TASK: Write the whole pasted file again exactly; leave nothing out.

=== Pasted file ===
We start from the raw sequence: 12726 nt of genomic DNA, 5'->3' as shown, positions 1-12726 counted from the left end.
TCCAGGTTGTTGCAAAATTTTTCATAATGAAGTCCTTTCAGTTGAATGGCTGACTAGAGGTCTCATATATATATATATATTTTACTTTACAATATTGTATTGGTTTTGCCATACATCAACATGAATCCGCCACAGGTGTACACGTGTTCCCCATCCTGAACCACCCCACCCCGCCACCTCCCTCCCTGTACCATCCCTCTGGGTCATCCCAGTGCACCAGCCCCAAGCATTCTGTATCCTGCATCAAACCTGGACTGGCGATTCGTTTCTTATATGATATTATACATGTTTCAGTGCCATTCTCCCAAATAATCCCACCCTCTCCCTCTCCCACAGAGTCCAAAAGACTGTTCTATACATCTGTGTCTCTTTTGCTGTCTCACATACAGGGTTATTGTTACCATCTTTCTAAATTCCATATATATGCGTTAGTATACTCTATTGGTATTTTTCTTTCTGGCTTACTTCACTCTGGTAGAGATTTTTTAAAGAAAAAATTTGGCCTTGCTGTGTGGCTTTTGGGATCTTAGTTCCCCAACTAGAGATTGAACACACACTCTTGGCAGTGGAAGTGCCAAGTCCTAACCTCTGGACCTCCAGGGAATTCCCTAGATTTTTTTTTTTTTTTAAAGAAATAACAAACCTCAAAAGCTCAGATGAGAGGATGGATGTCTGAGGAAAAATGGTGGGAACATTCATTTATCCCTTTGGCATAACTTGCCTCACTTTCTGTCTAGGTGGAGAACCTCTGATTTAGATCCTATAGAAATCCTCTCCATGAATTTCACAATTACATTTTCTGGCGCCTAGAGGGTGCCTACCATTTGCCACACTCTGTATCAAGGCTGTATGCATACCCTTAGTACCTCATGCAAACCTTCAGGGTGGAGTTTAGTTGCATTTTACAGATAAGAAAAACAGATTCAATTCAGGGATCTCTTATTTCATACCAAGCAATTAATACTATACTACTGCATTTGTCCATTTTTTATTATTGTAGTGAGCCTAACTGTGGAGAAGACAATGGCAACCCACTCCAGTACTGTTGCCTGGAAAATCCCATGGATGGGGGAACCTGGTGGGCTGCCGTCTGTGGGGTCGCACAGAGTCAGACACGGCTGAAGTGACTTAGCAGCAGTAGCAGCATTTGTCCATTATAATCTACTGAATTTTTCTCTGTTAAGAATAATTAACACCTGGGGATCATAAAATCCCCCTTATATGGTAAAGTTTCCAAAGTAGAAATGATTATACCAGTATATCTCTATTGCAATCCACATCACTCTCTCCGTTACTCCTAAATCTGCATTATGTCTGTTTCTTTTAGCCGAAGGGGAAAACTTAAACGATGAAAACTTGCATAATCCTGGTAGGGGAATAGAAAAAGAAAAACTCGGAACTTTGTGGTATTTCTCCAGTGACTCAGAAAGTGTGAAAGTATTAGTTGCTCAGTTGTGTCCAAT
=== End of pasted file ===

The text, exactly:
We start from the raw sequence: 12726 nt of genomic DNA, 5'->3' as shown, positions 1-12726 counted from the left end.
TCCAGGTTGTTGCAAAATTTTTCATAATGAAGTCCTTTCAGTTGAATGGCTGACTAGAGGTCTCATATATATATATATATTTTACTTTACAATATTGTATTGGTTTTGCCATACATCAACATGAATCCGCCACAGGTGTACACGTGTTCCCCATCCTGAACCACCCCACCCCGCCACCTCCCTCCCTGTACCATCCCTCTGGGTCATCCCAGTGCACCAGCCCCAAGCATTCTGTATCCTGCATCAAACCTGGACTGGCGATTCGTTTCTTATATGATATTATACATGTTTCAGTGCCATTCTCCCAAATAATCCCACCCTCTCCCTCTCCCACAGAGTCCAAAAGACTGTTCTATACATCTGTGTCTCTTTTGCTGTCTCACATACAGGGTTATTGTTACCATCTTTCTAAATTCCATATATATGCGTTAGTATACTCTATTGGTATTTTTCTTTCTGGCTTACTTCACTCTGGTAGAGATTTTTTAAAGAAAAAATTTGGCCTTGCTGTGTGGCTTTTGGGATCTTAGTTCCCCAACTAGAGATTGAACACACACTCTTGGCAGTGGAAGTGCCAAGTCCTAACCTCTGGACCTCCAGGGAATTCCCTAGATTTTTTTTTTTTTTTAAAGAAATAACAAACCTCAAAAGCTCAGATGAGAGGATGGATGTCTGAGGAAAAATGGTGGGAACATTCATTTATCCCTTTGGCATAACTTGCCTCACTTTCTGTCTAGGTGGAGAACCTCTGATTTAGATCCTATAGAAATCCTCTCCATGAATTTCACAATTACATTTTCTGGCGCCTAGAGGGTGCCTACCATTTGCCACACTCTGTATCAAGGCTGTATGCATACCCTTAGTACCTCATGCAAACCTTCAGGGTGGAGTTTAGTTGCATTTTACAGATAAGAAAAACAGATTCAATTCAGGGATCTCTTATTTCATACCAAGCAATTAATACTATACTACTGCATTTGTCCATTTTTTATTATTGTAGTGAGCCTAACTGTGGAGAAGACAATGGCAACCCACTCCAGTACTGTTGCCTGGAAAATCCCATGGATGGGGGAACCTGGTGGGCTGCCGTCTGTGGGGTCGCACAGAGTCAGACACGGCTGAAGTGACTTAGCAGCAGTAGCAGCATTTGTCCATTATAATCTACTGAATTTTTCTCTGTTAAGAATAATTAACACCTGGGGATCATAAAATCCCCCTTATATGGTAAAGTTTCCAAAGTAGAAATGATTATACCAGTATATCTCTATTGCAATCCACATCACTCTCTCCGTTACTCCTAAATCTGCATTATGTCTGTTTCTTTTAGCCGAAGGGGAAAACTTAAACGATGAAAACTTGCATAATCCTGGTAGGGGAATAGAAAAAGAAAAACTCGGAACTTTGTGGTATTTCTCCAGTGACTCAGAAAGTGTGAAAGTATTAGTTGCTCAGTTGTGTCCAAT